|Retroreflective strips on sign posts may increase attention to the sign, particularly at night||Recognition of stop-controlled intersection, especially at night||Unknown||5 crashes in 5 years||Sign visibility or conspicuity significantly degraded, particularly at night||Less than $1,000|
|Source: Federal Highway Administration, Intersection Safety Implementation Plan Process, November 2009. Available at: https://www.fhwa.dot.gov/sites/fhwa.dot.gov/files/2022-06/fhwasa10010.pdf|
The following resources provide more details related to intersection safety:
FHWA's Intersection Safety webpage: https://www.highways.dot.gov/safety/intersection-safety/about
FHWA Rural Intersection Resources webpage: https://www.highways.dot.gov/safety/local-rural
In addition, the following publications can be consulted:
Federal Highway Administration, Signalized Intersections: Informational Guide. FHWA-SA-13-027 (Washington, DC: July 2013). Available at: https://www.highways.dot.gov/safety/intersection-safety/intersection-types/signalized-intersections-informational-guide-2nd
Federal Highway Administration, Intersection Safety: A Manual for Local Rural Road Owners, FHWA-SA-11-08 (Washington DC: January 2011). Available at: https://www.highways.dot.gov/safety/intersection-safety/intersection-types/intersection-safety-manual-local-rural-road-owners
Transportation Research Board, National Cooperative Highway Research Program (NCHRP) Report 500, Vol. 12: A Guide for Reducing Collisions at Signalized Intersections. (TRB: Washington, DC, 2005). Available at: http://onlinepubs.trb.org/onlinepubs/nchrp/nchrp_rpt_500v12.pdf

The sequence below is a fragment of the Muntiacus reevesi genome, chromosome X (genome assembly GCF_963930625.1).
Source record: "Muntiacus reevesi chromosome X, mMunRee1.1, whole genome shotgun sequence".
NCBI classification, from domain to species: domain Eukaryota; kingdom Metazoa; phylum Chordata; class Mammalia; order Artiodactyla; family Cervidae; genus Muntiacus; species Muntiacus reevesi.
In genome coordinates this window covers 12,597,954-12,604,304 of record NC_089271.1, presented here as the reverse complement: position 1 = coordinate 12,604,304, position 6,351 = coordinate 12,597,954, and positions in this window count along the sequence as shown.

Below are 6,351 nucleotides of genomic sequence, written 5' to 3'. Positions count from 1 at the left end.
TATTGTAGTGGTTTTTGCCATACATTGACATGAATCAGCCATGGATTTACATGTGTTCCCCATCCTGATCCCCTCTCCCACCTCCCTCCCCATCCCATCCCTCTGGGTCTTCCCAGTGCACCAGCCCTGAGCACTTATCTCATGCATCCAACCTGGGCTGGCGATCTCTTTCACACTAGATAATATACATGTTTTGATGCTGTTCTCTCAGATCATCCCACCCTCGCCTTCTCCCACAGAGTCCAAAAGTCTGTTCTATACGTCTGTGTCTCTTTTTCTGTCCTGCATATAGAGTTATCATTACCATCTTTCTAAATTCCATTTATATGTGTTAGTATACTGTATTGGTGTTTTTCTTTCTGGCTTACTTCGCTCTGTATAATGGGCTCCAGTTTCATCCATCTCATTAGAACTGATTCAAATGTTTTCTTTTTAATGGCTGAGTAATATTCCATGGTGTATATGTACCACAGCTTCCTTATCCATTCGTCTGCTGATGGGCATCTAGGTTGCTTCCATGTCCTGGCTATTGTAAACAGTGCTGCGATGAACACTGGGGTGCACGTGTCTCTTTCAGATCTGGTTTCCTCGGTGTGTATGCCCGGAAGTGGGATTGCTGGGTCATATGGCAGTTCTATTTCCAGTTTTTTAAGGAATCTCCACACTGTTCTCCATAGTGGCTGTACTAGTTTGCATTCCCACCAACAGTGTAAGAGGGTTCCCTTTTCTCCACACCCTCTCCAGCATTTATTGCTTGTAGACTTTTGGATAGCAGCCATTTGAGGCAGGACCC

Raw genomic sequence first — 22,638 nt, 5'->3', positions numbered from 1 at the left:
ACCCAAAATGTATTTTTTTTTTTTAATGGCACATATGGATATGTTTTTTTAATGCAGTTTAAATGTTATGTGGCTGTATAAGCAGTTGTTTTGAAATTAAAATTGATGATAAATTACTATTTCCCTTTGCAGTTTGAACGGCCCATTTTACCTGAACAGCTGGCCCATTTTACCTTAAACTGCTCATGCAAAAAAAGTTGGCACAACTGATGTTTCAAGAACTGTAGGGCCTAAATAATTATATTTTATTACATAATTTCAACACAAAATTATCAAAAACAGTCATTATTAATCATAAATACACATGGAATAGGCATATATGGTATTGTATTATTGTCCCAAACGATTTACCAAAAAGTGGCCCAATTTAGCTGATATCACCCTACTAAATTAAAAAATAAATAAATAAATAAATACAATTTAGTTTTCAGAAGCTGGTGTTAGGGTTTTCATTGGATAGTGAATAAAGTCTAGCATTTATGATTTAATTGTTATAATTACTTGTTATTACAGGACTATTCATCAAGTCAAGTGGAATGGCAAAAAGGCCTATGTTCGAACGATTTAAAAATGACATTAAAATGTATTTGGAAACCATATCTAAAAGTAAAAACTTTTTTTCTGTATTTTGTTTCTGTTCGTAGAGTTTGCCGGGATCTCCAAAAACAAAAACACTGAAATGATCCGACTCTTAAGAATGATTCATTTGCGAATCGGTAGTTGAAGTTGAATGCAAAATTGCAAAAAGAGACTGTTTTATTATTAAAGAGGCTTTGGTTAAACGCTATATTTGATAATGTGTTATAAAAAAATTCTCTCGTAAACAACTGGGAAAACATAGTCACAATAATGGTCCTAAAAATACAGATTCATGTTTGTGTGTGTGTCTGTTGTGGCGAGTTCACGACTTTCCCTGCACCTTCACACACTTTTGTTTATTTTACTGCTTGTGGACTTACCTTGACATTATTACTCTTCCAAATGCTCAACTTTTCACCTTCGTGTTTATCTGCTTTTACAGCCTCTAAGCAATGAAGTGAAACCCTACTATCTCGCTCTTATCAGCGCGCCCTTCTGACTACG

Transportation Research Board, National Cooperative Highway Research Program (NCHRP) Report 500, Vol. 05: A Guide for Addressing Unsignalized Intersection Collisions. (TRB: Washington, DC, 2003). Available at: http://onlinepubs.trb.org/onlinepubs/nchrp/nchrp_rpt_500v5.pdf
1 University of Minnesota, Center for Transportation Studies website, accessed February 4, 2014: https://www.cts.umn.edu/research/topics
2 Federal Highway Administration, Intersection Safety: A Manual for Local Rural Road Owners, FHWA-SA-11-08 (Washington DC: January 2011). Available at: https://www.highways.dot.gov/safety/intersection-safety/intersection-types/intersection-safety-manual-local-rural-road-owners
3 A crash modification factor (CMF) is a measure of the safety effectiveness of a particular treatment or design element. A CMF less than 1.0 indicates that a treatment has the potential to reduce crashes, while a CMF greater than 1.0 indicates that a treatment has the potential to increase crashes. A CMF is determined by dividing the estimated number of crashes with a safety treatment by the estimated number of crashes without a safety treatment. For example, if an intersection experiences 10 crashes per year before a treatment is applied and 8 crashes per year after a treatment is applied, the CMF for the treatment is 0.8, netting a 20 percent reduction in crashes.
Page last modified on November 19, 2014